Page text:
Updated: Nov 29, 2021
Free-spirited, tall, and slender, was the mahogany-colored woman who sat across from me in my office. This was our first session—the intake—which usually consists of a series of impersonal questions about a client’s medical and mental health history. Typically, most people are reserved at this point in treatment as they’ve yet to build a level of comfort with their therapist that garners enough candidness to even scratch the surface of the issues that brought them into therapy. Yet, this wasn’t the case with this particular client; she was especially unguarded. After a few minutes of small talk, she stopped mid-conversation to tell me “You cool” She didn’t even have to go into detail; I knew exactly what she meant. But she did anyway.
Commonality Promotes Comfort
She explained she’d been to other therapists, and they didn’t speak the same language she spoke. Once again, I knew exactly what she meant. It’s rare for a therapist, even Black therapists at times, to truly understand the cultural experiences, let alone identify with the struggles of their Black clients. When she said other therapists didn’t speak her “language” she wasn’t speaking in the literal sense. Surely, she’d encountered other therapists who spoke English, her native tongue. She was speaking about a much less tangible language that extends well beyond verbal communication, a cultural familiarity that cannot be taught in any graduate program or seminar and is only gained through commonality; one Black people rarely, if ever, encounter within legal, educational, or professional environments.
A person’s comfort level with their therapist is vital for therapy to be a success. I don’t know if it was my relaxed attire--jeans and Yeezy sneakers—or the discovery that we shared the commonality of being HBCU grads after she commented on noticing my undergrad degree mounted on the wall behind me. It could have just been the idea that she didn’t have to explain cultural lingo like being “tight” about a white woman at her job constantly touching her hair without permission. But whatever the reasoning behind it was, one thing became abundantly clear to me during the time I worked with her: Black therapist matter.
Not only do Black therapists matter in terms of disrupting the status quo within a field where people of color appear to be aberration amongst an abundance of white practitioners but also to highlight the need of people who understand social and cultural dynamics within Black communities. Having a therapist who looks like you and understands the cultural context from which many of your issues derive is an act of healing in itself.
The Stigma of Mental Health in the Black Community
The experiences of Black people within the mental health field are almost always more punitive than transformative. We (Black people) just don’t do therapy voluntarily. Many of my Black clients have experienced therapy only through the means of a legal obligation or school referrals, which not only contributes to the stigma of mental health in Black communities but also amongst the very therapists who are tasked to treat them.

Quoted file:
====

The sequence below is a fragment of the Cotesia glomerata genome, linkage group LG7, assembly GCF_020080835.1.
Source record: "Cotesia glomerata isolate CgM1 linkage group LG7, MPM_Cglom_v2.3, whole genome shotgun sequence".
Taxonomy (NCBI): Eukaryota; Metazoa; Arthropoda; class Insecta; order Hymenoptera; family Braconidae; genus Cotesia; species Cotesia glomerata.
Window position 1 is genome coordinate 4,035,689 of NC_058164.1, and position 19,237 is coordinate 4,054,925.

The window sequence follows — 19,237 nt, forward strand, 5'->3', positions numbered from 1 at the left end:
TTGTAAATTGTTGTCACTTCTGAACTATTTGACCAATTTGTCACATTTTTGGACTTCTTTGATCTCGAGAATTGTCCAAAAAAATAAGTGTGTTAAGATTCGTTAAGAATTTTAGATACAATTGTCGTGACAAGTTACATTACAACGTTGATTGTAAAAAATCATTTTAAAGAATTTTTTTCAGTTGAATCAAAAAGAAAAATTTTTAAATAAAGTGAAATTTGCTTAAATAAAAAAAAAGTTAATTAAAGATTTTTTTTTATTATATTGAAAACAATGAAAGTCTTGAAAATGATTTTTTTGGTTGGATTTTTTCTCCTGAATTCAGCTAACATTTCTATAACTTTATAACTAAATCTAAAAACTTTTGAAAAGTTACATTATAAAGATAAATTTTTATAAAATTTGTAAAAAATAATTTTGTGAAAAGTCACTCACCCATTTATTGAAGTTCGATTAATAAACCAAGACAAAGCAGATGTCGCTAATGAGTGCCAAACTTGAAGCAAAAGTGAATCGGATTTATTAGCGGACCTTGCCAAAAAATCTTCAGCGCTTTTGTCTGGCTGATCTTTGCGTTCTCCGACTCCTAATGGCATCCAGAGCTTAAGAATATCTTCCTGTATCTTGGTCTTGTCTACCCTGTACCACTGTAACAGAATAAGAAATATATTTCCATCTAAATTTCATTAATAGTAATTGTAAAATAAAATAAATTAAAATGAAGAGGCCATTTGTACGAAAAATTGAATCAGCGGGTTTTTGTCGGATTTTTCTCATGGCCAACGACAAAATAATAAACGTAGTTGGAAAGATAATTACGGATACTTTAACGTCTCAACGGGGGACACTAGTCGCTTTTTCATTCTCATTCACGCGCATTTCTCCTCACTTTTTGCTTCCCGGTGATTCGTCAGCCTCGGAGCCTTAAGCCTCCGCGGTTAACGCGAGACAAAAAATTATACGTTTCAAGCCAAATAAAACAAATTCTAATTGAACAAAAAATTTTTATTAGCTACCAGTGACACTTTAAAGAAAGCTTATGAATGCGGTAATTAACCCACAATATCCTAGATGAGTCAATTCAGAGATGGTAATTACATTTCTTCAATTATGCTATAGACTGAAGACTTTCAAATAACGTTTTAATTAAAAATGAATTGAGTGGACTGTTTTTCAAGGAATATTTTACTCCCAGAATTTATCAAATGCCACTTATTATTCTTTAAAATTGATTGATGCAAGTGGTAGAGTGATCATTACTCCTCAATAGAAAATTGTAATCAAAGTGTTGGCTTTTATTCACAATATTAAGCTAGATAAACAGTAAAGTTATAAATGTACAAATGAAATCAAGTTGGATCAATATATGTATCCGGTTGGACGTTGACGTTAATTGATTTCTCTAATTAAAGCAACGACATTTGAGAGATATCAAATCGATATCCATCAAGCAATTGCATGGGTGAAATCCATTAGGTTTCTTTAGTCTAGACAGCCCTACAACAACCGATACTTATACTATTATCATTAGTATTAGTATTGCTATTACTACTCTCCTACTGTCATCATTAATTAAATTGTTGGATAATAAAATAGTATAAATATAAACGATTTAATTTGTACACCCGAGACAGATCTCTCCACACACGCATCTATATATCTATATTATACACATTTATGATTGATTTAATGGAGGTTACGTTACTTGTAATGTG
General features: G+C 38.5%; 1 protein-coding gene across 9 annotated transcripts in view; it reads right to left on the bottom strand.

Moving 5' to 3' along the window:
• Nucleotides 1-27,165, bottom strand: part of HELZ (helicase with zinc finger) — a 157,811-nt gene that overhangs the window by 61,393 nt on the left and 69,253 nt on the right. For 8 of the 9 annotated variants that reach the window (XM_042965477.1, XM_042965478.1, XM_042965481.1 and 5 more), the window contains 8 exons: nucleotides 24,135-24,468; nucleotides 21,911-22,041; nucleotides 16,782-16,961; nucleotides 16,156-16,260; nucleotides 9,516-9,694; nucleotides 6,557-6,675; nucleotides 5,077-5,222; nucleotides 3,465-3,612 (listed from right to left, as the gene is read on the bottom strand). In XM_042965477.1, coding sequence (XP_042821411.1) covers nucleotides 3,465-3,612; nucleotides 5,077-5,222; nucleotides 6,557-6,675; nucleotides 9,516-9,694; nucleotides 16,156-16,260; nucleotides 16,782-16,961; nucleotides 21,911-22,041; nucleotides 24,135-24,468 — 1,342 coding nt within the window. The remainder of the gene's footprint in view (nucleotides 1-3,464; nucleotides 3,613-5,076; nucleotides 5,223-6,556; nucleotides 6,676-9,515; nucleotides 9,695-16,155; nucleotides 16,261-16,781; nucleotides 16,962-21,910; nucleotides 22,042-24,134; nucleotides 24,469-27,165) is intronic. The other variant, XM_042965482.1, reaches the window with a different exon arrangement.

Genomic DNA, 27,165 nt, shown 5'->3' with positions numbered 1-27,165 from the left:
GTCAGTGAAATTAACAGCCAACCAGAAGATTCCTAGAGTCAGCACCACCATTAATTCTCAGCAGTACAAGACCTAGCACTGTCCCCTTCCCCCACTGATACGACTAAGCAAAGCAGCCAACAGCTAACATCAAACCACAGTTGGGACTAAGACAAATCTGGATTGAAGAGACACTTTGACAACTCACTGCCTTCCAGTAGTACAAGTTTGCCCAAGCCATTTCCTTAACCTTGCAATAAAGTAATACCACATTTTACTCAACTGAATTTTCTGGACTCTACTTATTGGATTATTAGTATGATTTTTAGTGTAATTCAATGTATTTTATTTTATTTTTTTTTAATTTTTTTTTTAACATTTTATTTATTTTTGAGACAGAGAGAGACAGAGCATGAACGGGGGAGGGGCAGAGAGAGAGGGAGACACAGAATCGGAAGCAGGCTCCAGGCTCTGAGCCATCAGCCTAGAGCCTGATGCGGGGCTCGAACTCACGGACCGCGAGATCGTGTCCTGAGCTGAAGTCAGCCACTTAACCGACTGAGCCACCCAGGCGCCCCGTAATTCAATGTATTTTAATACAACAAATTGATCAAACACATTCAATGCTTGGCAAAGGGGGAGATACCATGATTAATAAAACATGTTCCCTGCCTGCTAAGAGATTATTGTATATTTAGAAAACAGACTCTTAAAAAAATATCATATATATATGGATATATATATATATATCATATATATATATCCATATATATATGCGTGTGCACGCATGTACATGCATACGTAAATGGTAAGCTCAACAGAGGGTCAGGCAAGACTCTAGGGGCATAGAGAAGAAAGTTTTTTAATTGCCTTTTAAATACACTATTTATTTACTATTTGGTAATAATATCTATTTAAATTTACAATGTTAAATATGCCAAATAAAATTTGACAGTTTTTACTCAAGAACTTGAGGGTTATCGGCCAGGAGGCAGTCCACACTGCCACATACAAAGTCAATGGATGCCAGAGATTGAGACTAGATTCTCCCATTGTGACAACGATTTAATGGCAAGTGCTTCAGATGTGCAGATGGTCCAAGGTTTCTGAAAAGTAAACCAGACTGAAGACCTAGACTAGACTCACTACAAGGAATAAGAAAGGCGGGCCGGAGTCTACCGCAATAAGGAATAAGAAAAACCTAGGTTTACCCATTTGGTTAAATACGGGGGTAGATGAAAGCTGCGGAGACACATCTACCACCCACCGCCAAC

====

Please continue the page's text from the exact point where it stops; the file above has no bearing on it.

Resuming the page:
Black people are often stigmatized and misdiagnosed by (sometimes) well-meaning non-Black therapists just for being their cultural selves. I cannot tell you how many times I’ve seen normal, albeit disruptive behaviors like roasting labeled oppositional defiant behavior. Or men and women who are in many cases, products of ruthless environments incorrectly diagnosed as sociopathic. Sure some criminals who happen to be Black are indeed, morally corrupted individuals, but many of them are traumatized people caught up in a cycle of crime trying to navigate an oppressive system that is designed to fail them. While on the subject of misdiagnosis Black children account for aproximately16 percent of special education referrals. Many of them have no learning disability; they learn just fine. They simply don’t have a frame of reference to decipher information on the standardized tests provided through public schools because their culture was not taken into consideration during the creation of these so-called aptitude tests.
There is No Place for Color-blindness in Therapy
Every cultural group deserves mental health treatment that pays special attention to the socio-cultural aspects of their behavior, especially those who have endured a historical legacy of oppression like Black people throughout the African diaspora. Culturally competent therapists exhibit a certain level of empathy that is essential to guiding their clients to emotional wellness; they allow their clients to be seen and heard in a way they aren’t used to in most professional, educational, and legal spaces.
Most therapists subscribe to the supposedly well-intentioned idea of color-blindness which does nothing to help their Black clients and sidesteps the root of many of their issues. If you cannot see my Blackness, and every problem that comes with the hue of my skin how can you understand the nature of my problems? Understanding precedes compassion and compassion proceeds healing. If my Blackness is omitted from the comprehensive assessment of my problems how can I heal?
By no means am I suggesting that every mental or emotional issue that Black people suffer is based solely on race, but a 400-year system of oppression is a factor that cannot be excluded from therapy. The footprints of slavery, jim-crow, and mass incarceration press deeper than a matter of economic or social issues, but a problem that is also psychological, and must be addressed with care, best from one who can intimately identify with such conditions.